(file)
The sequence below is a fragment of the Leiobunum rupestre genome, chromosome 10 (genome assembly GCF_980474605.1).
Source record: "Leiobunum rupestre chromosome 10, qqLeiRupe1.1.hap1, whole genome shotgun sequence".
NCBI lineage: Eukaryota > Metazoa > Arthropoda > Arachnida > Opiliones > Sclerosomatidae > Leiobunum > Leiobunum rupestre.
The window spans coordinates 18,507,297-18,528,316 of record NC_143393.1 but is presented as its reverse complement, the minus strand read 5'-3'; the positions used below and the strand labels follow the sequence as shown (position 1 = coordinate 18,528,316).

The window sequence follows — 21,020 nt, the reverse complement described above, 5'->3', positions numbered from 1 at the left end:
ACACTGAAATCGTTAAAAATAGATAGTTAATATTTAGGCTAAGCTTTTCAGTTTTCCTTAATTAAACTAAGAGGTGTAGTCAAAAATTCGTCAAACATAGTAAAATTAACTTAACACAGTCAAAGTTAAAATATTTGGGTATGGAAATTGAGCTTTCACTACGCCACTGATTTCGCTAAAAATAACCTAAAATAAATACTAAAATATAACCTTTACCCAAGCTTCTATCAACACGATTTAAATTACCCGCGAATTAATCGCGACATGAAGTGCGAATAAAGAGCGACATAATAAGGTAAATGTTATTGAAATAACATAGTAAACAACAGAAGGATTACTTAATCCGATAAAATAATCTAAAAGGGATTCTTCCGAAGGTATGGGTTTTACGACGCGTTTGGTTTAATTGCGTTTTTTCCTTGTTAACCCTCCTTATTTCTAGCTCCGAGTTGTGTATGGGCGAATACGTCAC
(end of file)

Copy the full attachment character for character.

The sequence below is a fragment of the Leiobunum rupestre genome, chromosome 10 (genome assembly GCF_980474605.1).
Source record: "Leiobunum rupestre chromosome 10, qqLeiRupe1.1.hap1, whole genome shotgun sequence".
NCBI lineage: Eukaryota > Metazoa > Arthropoda > Arachnida > Opiliones > Sclerosomatidae > Leiobunum > Leiobunum rupestre.
The window spans coordinates 18,507,297-18,528,316 of record NC_143393.1 but is presented as its reverse complement, the minus strand read 5'-3'; the positions used below and the strand labels follow the sequence as shown (position 1 = coordinate 18,528,316).

The window sequence follows — 21,020 nt, the reverse complement described above, 5'->3', positions numbered from 1 at the left end:
ACACTGAAATCGTTAAAAATAGATAGTTAATATTTAGGCTAAGCTTTTCAGTTTTCCTTAATTAAACTAAGAGGTGTAGTCAAAAATTCGTCAAACATAGTAAAATTAACTTAACACAGTCAAAGTTAAAATATTTGGGTATGGAAATTGAGCTTTCACTACGCCACTGATTTCGCTAAAAATAACCTAAAATAAATACTAAAATATAACCTTTACCCAAGCTTCTATCAACACGATTTAAATTACCCGCGAATTAATCGCGACATGAAGTGCGAATAAAGAGCGACATAATAAGGTAAATGTTATTGAAATAACATAGTAAACAACAGAAGGATTACTTAATCCGATAAAATAATCTAAAAGGGATTCTTCCGAAGGTATGGGTTTTACGACGCGTTTGGTTTAATTGCGTTTTTTCCTTGTTAACCCTCCTTATTTCTAGCTCCGAGTTGTGTATGGGCGAATACGTCAC